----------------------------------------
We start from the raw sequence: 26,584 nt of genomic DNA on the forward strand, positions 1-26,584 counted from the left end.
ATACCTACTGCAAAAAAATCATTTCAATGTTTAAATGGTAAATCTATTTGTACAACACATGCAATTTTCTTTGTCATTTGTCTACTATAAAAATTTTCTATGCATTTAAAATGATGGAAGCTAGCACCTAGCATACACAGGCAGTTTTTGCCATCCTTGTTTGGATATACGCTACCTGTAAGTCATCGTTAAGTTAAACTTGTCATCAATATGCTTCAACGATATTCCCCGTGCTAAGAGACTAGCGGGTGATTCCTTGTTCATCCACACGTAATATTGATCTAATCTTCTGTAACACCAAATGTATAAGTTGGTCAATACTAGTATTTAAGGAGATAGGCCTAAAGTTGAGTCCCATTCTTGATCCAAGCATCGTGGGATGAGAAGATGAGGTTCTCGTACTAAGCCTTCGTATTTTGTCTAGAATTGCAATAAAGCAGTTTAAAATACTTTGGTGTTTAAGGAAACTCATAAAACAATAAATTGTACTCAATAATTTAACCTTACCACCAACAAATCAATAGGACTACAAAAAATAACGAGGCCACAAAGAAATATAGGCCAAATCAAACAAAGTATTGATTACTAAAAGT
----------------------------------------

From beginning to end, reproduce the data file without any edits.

We start from the raw sequence: 26,584 nt of genomic DNA on the forward strand, positions 1-26,584 counted from the left end.
ATACCTACTGCAAAAAAATCATTTCAATGTTTAAATGGTAAATCTATTTGTACAACACATGCAATTTTCTTTGTCATTTGTCTACTATAAAAATTTTCTATGCATTTAAAATGATGGAAGCTAGCACCTAGCATACACAGGCAGTTTTTGCCATCCTTGTTTGGATATACGCTACCTGTAAGTCATCGTTAAGTTAAACTTGTCATCAATATGCTTCAACGATATTCCCCGTGCTAAGAGACTAGCGGGTGATTCCTTGTTCATCCACACGTAATATTGATCTAATCTTCTGTAACACCAAATGTATAAGTTGGTCAATACTAGTATTTAAGGAGATAGGCCTAAAGTTGAGTCCCATTCTTGATCCAAGCATCGTGGGATGAGAAGATGAGGTTCTCGTACTAAGCCTTCGTATTTTGTCTAGAATTGCAATAAAGCAGTTTAAAATACTTTGGTGTTTAAGGAAACTCATAAAACAATAAATTGTACTCAATAATTTAACCTTACCACCAACAAATCAATAGGACTACAAAAAATAACGAGGCCACAAAGAAATATAGGCCAAATCAAACAAAGTATTGATTACTAAAAGT